In a Nov. 24 letter to Bishop Fabian
“The judgment of the Holy See is that the activities of ‘Call to Action’ in the course of these years are in contrast with the Catholic faith due to views and positions held which are unacceptable from a doctrinal and disciplinary standpoint,” said Cardinal Re, who is prefect of the Congregation of Bishops. “Thus to be a member of this association or to support it is irreconcilable with a coherent living of the Catholic faith.”
Speaking to the Register Dec. 11, Bishop Bruskewitz said one main objective of singling out Call to Action and the other groups was to call their members to repentance and to return to obedience to the Church.
Another central objective, Bishop Bruskewitz said, was to ensure that “other people wouldn’t be lured by the incorrect or inaccurate advertisements of these groups.”
Said Bishop Bruskewitz, “These were groups that were, in some measure at least in this part of the world, subtly trying to lure Catholics into their web.”
Bishop Bruskewitz doesn’t anticipate that many Call to Action members will renounce their memberships because of Cardinal Re’s letter.
Said the bishop, “My impression is there is a general hatred of Catholic doctrine and Catholic discipline among large numbers of them.”
Call to Action was formed in 1978
From its outset, the organization
has served as a national forum for prominent Church dissenters such as Swiss
theologian Father Hans Küng and American theologian
Father Charles Curran. Both priests have been formally censured by the
And while the secular media frequently seek out Call to Action leaders for comment, the group has never been able to attract broad support from everyday Catholics. According to Call to Action’s website, it currently has only 18,000 members, out of a total U.S. Catholic population of over 69 million.
When the organization announced in
early 1996 that it planned to start a chapter in
On March 19, 1996, he formally warned Call to Action members living in his diocese that they faced latae sententiae (automatic) excommunication if they retained their memberships after May 15 of that year.
Bishop Bruskewitz’s “extra-synodal legislation,” which was later confirmed by a diocesan synod, applies to members of Call to Action and Call to Action Nebraska. It also applies to members of 10 other groups: Planned Parenthood, Society of St. Pius X, Hemlock Society, St. Michael the Archangel Chapel, Freemasons, Job’s Daughters, DeMolay, Eastern Star, Rainbow Girls and Catholics for a Free Choice.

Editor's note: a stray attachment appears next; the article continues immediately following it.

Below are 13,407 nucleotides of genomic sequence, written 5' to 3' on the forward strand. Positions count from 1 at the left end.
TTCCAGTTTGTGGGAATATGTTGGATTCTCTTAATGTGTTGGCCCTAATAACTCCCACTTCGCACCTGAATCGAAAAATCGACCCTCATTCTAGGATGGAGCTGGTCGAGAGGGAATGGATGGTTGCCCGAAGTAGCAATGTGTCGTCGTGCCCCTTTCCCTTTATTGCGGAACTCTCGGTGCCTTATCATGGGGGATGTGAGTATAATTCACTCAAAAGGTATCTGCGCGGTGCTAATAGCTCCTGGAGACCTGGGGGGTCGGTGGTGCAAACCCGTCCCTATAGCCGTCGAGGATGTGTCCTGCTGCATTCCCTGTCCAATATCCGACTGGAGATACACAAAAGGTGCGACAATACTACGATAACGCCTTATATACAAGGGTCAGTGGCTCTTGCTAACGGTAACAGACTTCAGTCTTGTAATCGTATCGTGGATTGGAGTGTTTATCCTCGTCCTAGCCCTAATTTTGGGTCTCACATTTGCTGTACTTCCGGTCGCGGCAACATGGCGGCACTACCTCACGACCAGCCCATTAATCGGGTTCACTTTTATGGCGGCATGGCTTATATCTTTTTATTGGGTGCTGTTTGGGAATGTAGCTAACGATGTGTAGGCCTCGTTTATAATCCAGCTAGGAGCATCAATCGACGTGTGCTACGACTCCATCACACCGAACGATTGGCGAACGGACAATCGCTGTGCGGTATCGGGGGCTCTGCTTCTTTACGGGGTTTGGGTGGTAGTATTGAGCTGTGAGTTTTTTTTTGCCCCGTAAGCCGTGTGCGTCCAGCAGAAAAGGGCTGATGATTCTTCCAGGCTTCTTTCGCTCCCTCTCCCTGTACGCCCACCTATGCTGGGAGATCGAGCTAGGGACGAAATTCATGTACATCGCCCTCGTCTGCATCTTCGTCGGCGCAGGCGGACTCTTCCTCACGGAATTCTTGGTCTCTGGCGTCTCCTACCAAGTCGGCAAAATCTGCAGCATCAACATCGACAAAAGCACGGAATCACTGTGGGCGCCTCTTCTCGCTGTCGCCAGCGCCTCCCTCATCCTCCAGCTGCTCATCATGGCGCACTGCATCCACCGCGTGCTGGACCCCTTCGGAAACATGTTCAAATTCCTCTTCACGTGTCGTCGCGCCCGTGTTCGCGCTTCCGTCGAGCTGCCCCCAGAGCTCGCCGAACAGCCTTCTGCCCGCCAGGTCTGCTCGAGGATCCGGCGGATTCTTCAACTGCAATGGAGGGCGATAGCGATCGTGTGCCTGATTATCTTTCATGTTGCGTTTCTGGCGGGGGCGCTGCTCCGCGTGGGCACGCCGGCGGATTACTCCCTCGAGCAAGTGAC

The Hemlock Society works to legalize physician-assisted suicide, and Planned Parenthood and Catholics for a Free Choice both support legal abortion.
Job’s Daughters, DeMolay, Eastern Star and Rainbow Girls all are affiliated
with the Masons. The Society of St. Pius X and
“Membership in these organizations or groups is always perilous to the Catholic faith and most often is totally incompatible with the Catholic faith,” said an announcement published March 22, 1996, in the diocesan Southern Nebraska Register newspaper.
Other dissenting organizations
were quick to publicly oppose the
Cardinal Re’s Nov. 24 letter was written partly in response to a challenge to the 1996 diocesan legislation by Call to Action Nebraska member Jim McShane.
McShane, a retired professor of English
literature at the
Cardinal Re told Bishop Bruskewitz that he could inform McShane “that the Holy See considers that Your Excellency’s ruling in the case of ‘Call to Action Nebraska’ was properly taken within your competence as pastor of that diocese.”
According to McShane, Cardinal Re’s letter appeared to be based on inaccurate, “third-hand” information about Call to Action’s objectives and beliefs.
“Am I expected to act on this?” McShane said, when asked if he would reconsider his Call to Action membership. “I don’t think so.”
McShane cited his experiences as a civil rights activist in the 1960s as justification for his continuing refusal to acknowledge Bishop Bruskewitz’s authority.
But Canon lawyer Pete Vere, author of Surprised By Canon Law: 150 Questions Laypeople Ask About Canon Law, said Call to Action is an unsuccessful attempt to promote the out-of-date perspectives that prevailed among 1960s-era social activists.
“It’s really a museum piece,” said Vere, 32. “It doesn’t speak to my generation of Catholics.”
From a canon law perspective, Vere said, Bishop Bruskewitz was always on solid ground. Cardinal Re’s letter simply confirmed that the 1996 legislation was a legitimate exercise of a diocesan bishop’s legislative authority.
Vere said the letter also upholds the accuracy of Bishop Bruskewitz’s conclusion that Call to Action membership is incompatible with authentic Catholicism, not only in the Diocese of Lincoln but in all Catholic dioceses everywhere.
Said Vere, “Morally, I don’t know how one could continue as a member of that organization and still maintain that one is a good Catholic.”
Still, the 1996 legislation has already had positive results in the Diocese of Lincoln.
“Some of the groups have simply
folded their tents and gone away,” Bishop Bruskewitz
said. “We’ve had some very wonderful conversions — people who had mistakenly
thought they could belong to some Masonic organizations and still be Catholics
left the Masonic organizations. Some people who had been associated with the
priestly Society of
Said Bishop Bruskewitz, “So there have been some salutary effects from the legislation that was enacted.”
Bishop Bruskewitz said that he did not take action against Call to Action and the other dissenting groups in hopes of influencing other bishops to follow his lead.
“I’ve received many words of encouragement and many promises of prayers and many words of gratitude from other bishops because of what I’ve done,” said Bishop Bruskewitz. “But I don’t intend to take care of anything except the Diocese of Lincoln, and I don’t intend to tell other bishops what to do or how to do it.”
to this report.)
Tom McFeely is based in